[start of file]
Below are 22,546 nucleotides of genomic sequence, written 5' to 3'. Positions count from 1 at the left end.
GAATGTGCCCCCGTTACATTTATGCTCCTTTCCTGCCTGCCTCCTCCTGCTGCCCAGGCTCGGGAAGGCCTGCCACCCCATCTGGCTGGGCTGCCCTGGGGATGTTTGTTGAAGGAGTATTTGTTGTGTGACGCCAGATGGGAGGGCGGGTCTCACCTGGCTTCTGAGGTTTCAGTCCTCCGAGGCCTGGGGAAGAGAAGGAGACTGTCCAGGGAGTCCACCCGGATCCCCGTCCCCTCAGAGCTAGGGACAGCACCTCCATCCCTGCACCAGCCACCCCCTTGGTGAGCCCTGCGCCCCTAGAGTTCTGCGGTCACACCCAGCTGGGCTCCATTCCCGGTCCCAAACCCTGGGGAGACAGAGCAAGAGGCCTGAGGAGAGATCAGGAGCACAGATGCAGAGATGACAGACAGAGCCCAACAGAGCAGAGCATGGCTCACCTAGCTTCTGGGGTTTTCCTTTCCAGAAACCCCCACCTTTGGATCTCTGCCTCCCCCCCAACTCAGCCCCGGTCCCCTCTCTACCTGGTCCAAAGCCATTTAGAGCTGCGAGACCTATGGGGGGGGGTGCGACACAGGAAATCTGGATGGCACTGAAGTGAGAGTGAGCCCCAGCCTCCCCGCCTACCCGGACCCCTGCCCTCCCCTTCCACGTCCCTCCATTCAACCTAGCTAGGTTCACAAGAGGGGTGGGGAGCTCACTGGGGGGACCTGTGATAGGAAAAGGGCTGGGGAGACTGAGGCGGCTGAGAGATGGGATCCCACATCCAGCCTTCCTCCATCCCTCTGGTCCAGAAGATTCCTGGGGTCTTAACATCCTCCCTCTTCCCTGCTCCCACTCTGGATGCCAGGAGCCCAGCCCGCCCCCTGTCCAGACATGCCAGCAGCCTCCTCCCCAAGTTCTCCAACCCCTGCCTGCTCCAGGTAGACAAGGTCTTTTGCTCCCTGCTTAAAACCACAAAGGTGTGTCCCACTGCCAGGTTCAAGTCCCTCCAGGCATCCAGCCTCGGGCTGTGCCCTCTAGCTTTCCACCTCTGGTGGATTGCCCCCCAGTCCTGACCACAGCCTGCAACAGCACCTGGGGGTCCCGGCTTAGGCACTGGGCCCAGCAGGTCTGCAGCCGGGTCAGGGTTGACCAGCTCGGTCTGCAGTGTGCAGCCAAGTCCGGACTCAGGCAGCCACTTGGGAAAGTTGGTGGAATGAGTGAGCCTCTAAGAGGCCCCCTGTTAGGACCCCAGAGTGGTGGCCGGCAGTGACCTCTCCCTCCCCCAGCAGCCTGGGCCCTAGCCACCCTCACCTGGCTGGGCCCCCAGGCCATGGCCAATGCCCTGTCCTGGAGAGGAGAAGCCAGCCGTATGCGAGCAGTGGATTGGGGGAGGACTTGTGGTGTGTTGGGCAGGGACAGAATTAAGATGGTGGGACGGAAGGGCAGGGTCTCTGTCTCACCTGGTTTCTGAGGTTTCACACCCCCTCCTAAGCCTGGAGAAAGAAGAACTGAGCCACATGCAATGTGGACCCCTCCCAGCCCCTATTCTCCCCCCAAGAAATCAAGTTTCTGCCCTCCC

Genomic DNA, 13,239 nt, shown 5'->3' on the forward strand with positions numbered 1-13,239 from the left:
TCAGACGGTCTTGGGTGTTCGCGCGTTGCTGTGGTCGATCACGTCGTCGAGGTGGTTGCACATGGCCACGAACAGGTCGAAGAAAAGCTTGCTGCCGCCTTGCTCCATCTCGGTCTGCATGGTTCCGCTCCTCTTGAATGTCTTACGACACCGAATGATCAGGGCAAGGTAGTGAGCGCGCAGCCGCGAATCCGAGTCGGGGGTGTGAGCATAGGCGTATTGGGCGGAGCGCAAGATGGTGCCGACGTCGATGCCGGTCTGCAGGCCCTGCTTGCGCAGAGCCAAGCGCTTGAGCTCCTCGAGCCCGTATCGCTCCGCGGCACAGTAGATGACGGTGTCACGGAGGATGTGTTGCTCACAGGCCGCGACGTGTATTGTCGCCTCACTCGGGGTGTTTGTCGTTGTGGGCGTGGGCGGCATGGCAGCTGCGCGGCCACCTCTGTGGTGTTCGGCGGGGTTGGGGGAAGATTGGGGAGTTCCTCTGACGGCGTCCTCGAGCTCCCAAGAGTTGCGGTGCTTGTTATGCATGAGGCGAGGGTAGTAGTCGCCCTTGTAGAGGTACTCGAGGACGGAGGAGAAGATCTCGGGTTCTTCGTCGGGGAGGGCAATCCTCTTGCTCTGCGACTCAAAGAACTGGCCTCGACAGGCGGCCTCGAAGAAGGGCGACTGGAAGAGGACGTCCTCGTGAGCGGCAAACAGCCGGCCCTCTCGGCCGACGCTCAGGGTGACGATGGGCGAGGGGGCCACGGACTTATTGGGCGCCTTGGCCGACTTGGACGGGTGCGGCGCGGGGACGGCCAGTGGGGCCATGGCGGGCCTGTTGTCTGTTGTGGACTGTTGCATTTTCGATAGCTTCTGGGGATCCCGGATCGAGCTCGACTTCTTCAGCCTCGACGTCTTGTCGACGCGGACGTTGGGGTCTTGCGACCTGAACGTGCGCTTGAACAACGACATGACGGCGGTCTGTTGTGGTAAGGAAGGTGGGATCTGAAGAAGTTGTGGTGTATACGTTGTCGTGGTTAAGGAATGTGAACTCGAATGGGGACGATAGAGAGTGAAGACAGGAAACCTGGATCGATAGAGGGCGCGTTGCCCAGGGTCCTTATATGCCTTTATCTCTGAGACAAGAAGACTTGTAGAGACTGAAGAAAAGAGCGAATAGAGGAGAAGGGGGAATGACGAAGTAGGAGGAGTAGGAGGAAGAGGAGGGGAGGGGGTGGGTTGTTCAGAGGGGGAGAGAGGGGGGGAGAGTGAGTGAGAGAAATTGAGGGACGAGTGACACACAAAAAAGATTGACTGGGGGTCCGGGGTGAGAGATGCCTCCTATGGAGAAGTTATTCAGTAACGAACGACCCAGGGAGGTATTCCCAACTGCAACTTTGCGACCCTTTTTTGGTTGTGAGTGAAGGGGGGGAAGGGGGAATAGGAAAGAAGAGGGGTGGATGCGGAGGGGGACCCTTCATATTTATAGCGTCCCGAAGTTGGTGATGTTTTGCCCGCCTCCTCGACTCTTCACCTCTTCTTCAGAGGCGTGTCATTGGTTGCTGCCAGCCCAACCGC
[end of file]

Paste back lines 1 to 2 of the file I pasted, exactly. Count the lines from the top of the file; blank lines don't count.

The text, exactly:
Below are 22,546 nucleotides of genomic sequence, written 5' to 3'. Positions count from 1 at the left end.
GAATGTGCCCCCGTTACATTTATGCTCCTTTCCTGCCTGCCTCCTCCTGCTGCCCAGGCTCGGGAAGGCCTGCCACCCCATCTGGCTGGGCTGCCCTGGGGATGTTTGTTGAAGGAGTATTTGTTGTGTGACGCCAGATGGGAGGGCGGGTCTCACCTGGCTTCTGAGGTTTCAGTCCTCCGAGGCCTGGGGAAGAGAAGGAGACTGTCCAGGGAGTCCACCCGGATCCCCGTCCCCTCAGAGCTAGGGACAGCACCTCCATCCCTGCACCAGCCACCCCCTTGGTGAGCCCTGCGCCCCTAGAGTTCTGCGGTCACACCCAGCTGGGCTCCATTCCCGGTCCCAAACCCTGGGGAGACAGAGCAAGAGGCCTGAGGAGAGATCAGGAGCACAGATGCAGAGATGACAGACAGAGCCCAACAGAGCAGAGCATGGCTCACCTAGCTTCTGGGGTTTTCCTTTCCAGAAACCCCCACCTTTGGATCTCTGCCTCCCCCCCAACTCAGCCCCGGTCCCCTCTCTACCTGGTCCAAAGCCATTTAGAGCTGCGAGACCTATGGGGGGGGGTGCGACACAGGAAATCTGGATGGCACTGAAGTGAGAGTGAGCCCCAGCCTCCCCGCCTACCCGGACCCCTGCCCTCCCCTTCCACGTCCCTCCATTCAACCTAGCTAGGTTCACAAGAGGGGTGGGGAGCTCACTGGGGGGACCTGTGATAGGAAAAGGGCTGGGGAGACTGAGGCGGCTGAGAGATGGGATCCCACATCCAGCCTTCCTCCATCCCTCTGGTCCAGAAGATTCCTGGGGTCTTAACATCCTCCCTCTTCCCTGCTCCCACTCTGGATGCCAGGAGCCCAGCCCGCCCCCTGTCCAGACATGCCAGCAGCCTCCTCCCCAAGTTCTCCAACCCCTGCCTGCTCCAGGTAGACAAGGTCTTTTGCTCCCTGCTTAAAACCACAAAGGTGTGTCCCACTGCCAGGTTCAAGTCCCTCCAGGCATCCAGCCTCGGGCTGTGCCCTCTAGCTTTCCACCTCTGGTGGATTGCCCCCCAGTCCTGACCACAGCCTGCAACAGCACCTGGGGGTCCCGGCTTAGGCACTGGGCCCAGCAGGTCTGCAGCCGGGTCAGGGTTGACCAGCTCGGTCTGCAGTGTGCAGCCAAGTCCGGACTCAGGCAGCCACTTGGGAAAGTTGGTGGAATGAGTGAGCCTCTAAGAGGCCCCCTGTTAGGACCCCAGAGTGGTGGCCGGCAGTGACCTCTCCCTCCCCCAGCAGCCTGGGCCCTAGCCACCCTCACCTGGCTGGGCCCCCAGGCCATGGCCAATGCCCTGTCCTGGAGAGGAGAAGCCAGCCGTATGCGAGCAGTGGATTGGGGGAGGACTTGTGGTGTGTTGGGCAGGGACAGAATTAAGATGGTGGGACGGAAGGGCAGGGTCTCTGTCTCACCTGGTTTCTGAGGTTTCACACCCCCTCCTAAGCCTGGAGAAAGAAGAACTGAGCCACATGCAATGTGGACCCCTCCCAGCCCCTATTCTCCCCCCAAGAAATCAAGTTTCTGCCCTCCC